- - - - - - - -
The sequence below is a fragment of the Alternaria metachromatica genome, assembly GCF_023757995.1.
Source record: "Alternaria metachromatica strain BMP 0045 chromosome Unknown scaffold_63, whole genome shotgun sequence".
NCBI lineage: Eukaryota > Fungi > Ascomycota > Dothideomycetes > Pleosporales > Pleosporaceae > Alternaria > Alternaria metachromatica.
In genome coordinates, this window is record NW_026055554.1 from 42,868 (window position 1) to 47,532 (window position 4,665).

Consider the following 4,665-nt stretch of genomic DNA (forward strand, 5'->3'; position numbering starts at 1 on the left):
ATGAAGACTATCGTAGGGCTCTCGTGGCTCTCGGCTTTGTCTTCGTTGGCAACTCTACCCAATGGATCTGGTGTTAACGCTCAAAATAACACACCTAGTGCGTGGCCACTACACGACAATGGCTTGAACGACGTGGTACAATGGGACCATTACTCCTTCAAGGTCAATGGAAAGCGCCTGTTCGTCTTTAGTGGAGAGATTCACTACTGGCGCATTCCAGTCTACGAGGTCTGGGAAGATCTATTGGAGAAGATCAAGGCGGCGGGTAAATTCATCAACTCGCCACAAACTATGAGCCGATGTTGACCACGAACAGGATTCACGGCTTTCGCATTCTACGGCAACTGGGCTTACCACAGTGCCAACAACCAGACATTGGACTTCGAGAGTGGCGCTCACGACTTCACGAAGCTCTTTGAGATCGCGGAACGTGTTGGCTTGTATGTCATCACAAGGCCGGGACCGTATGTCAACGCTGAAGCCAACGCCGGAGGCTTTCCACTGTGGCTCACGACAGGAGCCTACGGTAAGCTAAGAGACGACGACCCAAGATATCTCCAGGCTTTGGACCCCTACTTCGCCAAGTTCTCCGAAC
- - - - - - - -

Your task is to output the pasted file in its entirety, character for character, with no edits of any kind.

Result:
The sequence below is a fragment of the Alternaria metachromatica genome, assembly GCF_023757995.1.
Source record: "Alternaria metachromatica strain BMP 0045 chromosome Unknown scaffold_63, whole genome shotgun sequence".
NCBI lineage: Eukaryota > Fungi > Ascomycota > Dothideomycetes > Pleosporales > Pleosporaceae > Alternaria > Alternaria metachromatica.
In genome coordinates, this window is record NW_026055554.1 from 42,868 (window position 1) to 47,532 (window position 4,665).

Consider the following 4,665-nt stretch of genomic DNA (forward strand, 5'->3'; position numbering starts at 1 on the left):
ATGAAGACTATCGTAGGGCTCTCGTGGCTCTCGGCTTTGTCTTCGTTGGCAACTCTACCCAATGGATCTGGTGTTAACGCTCAAAATAACACACCTAGTGCGTGGCCACTACACGACAATGGCTTGAACGACGTGGTACAATGGGACCATTACTCCTTCAAGGTCAATGGAAAGCGCCTGTTCGTCTTTAGTGGAGAGATTCACTACTGGCGCATTCCAGTCTACGAGGTCTGGGAAGATCTATTGGAGAAGATCAAGGCGGCGGGTAAATTCATCAACTCGCCACAAACTATGAGCCGATGTTGACCACGAACAGGATTCACGGCTTTCGCATTCTACGGCAACTGGGCTTACCACAGTGCCAACAACCAGACATTGGACTTCGAGAGTGGCGCTCACGACTTCACGAAGCTCTTTGAGATCGCGGAACGTGTTGGCTTGTATGTCATCACAAGGCCGGGACCGTATGTCAACGCTGAAGCCAACGCCGGAGGCTTTCCACTGTGGCTCACGACAGGAGCCTACGGTAAGCTAAGAGACGACGACCCAAGATATCTCCAGGCTTTGGACCCCTACTTCGCCAAGTTCTCCGAAC